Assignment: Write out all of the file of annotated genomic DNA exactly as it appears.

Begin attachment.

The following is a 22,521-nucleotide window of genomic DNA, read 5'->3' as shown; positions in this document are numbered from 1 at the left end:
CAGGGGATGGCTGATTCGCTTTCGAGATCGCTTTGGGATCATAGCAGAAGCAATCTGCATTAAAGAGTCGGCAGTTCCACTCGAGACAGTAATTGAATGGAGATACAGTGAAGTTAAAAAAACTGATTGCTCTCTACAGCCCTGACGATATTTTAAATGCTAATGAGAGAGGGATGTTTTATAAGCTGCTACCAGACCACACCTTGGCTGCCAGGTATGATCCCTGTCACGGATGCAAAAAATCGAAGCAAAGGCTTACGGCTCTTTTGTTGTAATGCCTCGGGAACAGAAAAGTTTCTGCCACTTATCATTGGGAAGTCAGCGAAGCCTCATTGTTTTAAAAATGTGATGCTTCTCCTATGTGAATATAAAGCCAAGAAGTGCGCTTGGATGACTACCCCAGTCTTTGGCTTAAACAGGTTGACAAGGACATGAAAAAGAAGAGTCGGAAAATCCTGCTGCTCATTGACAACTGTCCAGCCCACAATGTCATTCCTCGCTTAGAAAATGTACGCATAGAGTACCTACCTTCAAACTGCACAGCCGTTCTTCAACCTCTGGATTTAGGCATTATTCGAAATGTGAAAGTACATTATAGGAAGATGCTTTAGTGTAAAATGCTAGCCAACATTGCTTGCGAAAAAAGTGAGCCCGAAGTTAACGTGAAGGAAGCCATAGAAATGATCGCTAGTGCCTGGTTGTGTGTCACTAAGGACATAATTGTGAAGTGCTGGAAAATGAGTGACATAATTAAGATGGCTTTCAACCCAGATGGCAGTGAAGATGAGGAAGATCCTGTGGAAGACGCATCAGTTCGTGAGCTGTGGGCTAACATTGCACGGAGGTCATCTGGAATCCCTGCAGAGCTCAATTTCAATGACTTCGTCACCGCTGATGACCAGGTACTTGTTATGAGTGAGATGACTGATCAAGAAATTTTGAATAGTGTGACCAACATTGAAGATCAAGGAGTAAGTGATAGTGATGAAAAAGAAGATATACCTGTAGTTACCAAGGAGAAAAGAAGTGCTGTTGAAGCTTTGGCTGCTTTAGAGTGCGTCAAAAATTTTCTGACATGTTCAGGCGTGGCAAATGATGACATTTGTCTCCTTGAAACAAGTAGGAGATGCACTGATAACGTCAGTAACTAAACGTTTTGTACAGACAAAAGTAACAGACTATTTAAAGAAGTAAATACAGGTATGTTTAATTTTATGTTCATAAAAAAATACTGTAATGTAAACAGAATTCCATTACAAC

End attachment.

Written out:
The following is a 22,521-nucleotide window of genomic DNA, read 5'->3' as shown; positions in this document are numbered from 1 at the left end:
CAGGGGATGGCTGATTCGCTTTCGAGATCGCTTTGGGATCATAGCAGAAGCAATCTGCATTAAAGAGTCGGCAGTTCCACTCGAGACAGTAATTGAATGGAGATACAGTGAAGTTAAAAAAACTGATTGCTCTCTACAGCCCTGACGATATTTTAAATGCTAATGAGAGAGGGATGTTTTATAAGCTGCTACCAGACCACACCTTGGCTGCCAGGTATGATCCCTGTCACGGATGCAAAAAATCGAAGCAAAGGCTTACGGCTCTTTTGTTGTAATGCCTCGGGAACAGAAAAGTTTCTGCCACTTATCATTGGGAAGTCAGCGAAGCCTCATTGTTTTAAAAATGTGATGCTTCTCCTATGTGAATATAAAGCCAAGAAGTGCGCTTGGATGACTACCCCAGTCTTTGGCTTAAACAGGTTGACAAGGACATGAAAAAGAAGAGTCGGAAAATCCTGCTGCTCATTGACAACTGTCCAGCCCACAATGTCATTCCTCGCTTAGAAAATGTACGCATAGAGTACCTACCTTCAAACTGCACAGCCGTTCTTCAACCTCTGGATTTAGGCATTATTCGAAATGTGAAAGTACATTATAGGAAGATGCTTTAGTGTAAAATGCTAGCCAACATTGCTTGCGAAAAAAGTGAGCCCGAAGTTAACGTGAAGGAAGCCATAGAAATGATCGCTAGTGCCTGGTTGTGTGTCACTAAGGACATAATTGTGAAGTGCTGGAAAATGAGTGACATAATTAAGATGGCTTTCAACCCAGATGGCAGTGAAGATGAGGAAGATCCTGTGGAAGACGCATCAGTTCGTGAGCTGTGGGCTAACATTGCACGGAGGTCATCTGGAATCCCTGCAGAGCTCAATTTCAATGACTTCGTCACCGCTGATGACCAGGTACTTGTTATGAGTGAGATGACTGATCAAGAAATTTTGAATAGTGTGACCAACATTGAAGATCAAGGAGTAAGTGATAGTGATGAAAAAGAAGATATACCTGTAGTTACCAAGGAGAAAAGAAGTGCTGTTGAAGCTTTGGCTGCTTTAGAGTGCGTCAAAAATTTTCTGACATGTTCAGGCGTGGCAAATGATGACATTTGTCTCCTTGAAACAAGTAGGAGATGCACTGATAACGTCAGTAACTAAACGTTTTGTACAGACAAAAGTAACAGACTATTTAAAGAAGTAAATACAGGTATGTTTAATTTTATGTTCATAAAAAAATACTGTAATGTAAACAGAATTCCATTACAAC